Leica Gun Rifle and case (Pic: Leitz Photographica Auction)
Only around 12 to 14 of the cameras were made in New York in the late 1930s (All pics: Leitz Photographica Auction)

A rare Leica Gun Rifle camera system has sold for €140,000 (£125,000/$166,000) at the Leitz Auction in Vienna, Austria.

The modified Leica IIIa camera has an SLR-style viewing prism and is mounted on a gunstock with a Telyt 22/4.5 telephoto lens. The camera is one of only a handful – perhaps 12 or 14 – produced in New York between 1938 and 1939.

Leitz described the lot as an “extraordinary camera” and estimated it would raise between €200,000 and €250,000 (£178-223,000/$237-296,000).

The Leitz Auction’s listing said: “E Leitz, Inc. New York developed the ‘Leica Gun Rifle’ from 1935 to 1937, inspired by Attilio Gatti, the well-known wildlife photographer, and introduced it to the public in July 1938 under the code word ‘Rifle’. The production time was only one year, from 1938 to 1939.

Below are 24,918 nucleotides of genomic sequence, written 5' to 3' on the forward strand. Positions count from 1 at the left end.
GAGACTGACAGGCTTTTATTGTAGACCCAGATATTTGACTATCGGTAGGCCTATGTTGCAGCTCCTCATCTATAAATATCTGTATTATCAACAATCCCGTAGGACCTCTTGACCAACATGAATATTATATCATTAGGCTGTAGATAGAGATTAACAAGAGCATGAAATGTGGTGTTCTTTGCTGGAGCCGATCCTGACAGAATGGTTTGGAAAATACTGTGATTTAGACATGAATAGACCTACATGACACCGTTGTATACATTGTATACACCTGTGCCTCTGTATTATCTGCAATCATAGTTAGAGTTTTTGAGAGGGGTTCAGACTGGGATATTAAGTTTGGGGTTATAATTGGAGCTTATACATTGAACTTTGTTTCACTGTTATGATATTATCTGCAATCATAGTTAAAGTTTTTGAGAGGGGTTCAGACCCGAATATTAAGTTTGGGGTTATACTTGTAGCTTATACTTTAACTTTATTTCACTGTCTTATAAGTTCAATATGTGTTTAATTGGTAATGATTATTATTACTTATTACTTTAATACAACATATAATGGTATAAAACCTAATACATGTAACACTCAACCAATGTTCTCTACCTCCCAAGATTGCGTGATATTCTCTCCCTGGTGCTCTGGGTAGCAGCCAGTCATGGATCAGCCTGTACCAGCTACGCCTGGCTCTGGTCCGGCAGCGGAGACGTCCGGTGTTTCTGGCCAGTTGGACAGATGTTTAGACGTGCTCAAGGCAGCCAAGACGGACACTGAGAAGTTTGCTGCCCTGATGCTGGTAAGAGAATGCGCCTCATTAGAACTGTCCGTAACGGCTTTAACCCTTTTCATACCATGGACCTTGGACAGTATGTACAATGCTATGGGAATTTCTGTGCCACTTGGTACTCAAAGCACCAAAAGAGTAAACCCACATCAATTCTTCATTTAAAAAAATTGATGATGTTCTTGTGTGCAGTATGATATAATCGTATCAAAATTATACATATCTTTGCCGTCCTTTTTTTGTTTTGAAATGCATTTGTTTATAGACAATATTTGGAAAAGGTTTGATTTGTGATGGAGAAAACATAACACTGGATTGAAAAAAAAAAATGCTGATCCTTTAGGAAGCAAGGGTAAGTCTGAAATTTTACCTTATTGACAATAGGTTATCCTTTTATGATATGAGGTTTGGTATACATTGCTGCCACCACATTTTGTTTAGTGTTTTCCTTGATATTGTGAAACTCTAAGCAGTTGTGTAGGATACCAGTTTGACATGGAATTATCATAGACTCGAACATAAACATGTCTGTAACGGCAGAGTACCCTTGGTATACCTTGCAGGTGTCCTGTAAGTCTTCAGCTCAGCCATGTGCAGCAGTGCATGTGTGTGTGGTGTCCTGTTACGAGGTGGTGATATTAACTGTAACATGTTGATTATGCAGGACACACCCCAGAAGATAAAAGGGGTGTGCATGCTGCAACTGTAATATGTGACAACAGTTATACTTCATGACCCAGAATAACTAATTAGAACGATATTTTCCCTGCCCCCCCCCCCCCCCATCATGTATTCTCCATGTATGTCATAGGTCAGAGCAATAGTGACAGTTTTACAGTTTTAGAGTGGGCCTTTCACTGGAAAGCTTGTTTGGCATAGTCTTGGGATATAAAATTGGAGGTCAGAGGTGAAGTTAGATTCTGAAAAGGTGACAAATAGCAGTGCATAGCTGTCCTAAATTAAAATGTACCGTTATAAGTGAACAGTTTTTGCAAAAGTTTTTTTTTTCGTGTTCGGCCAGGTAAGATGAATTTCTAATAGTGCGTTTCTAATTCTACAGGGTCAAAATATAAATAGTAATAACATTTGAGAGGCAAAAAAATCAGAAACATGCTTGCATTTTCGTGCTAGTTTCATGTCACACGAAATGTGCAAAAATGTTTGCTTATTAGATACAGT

“Many authors estimate the number of ‘rifles’ ever produced differently. PH van Hasbroeck assumes only six pieces produced, JL Lager on the other hand 12. We are considering a number of 12-14 ‘rifles’, today distributed across collections worldwide, as appropriate and realistic.”

Sniper-style camera outfits were briefly in vogue in the West before World war II but were much more popular in the Soviet Union, as evidenced by the long-running Fotosnaiper designs produced by KMZ.

A Leica Gun Rifle was also sold at last year’s Leitz Photographica Auction, and fetched €264,000, nearly twice the amount this year’s example realised.

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Stephen Dowling
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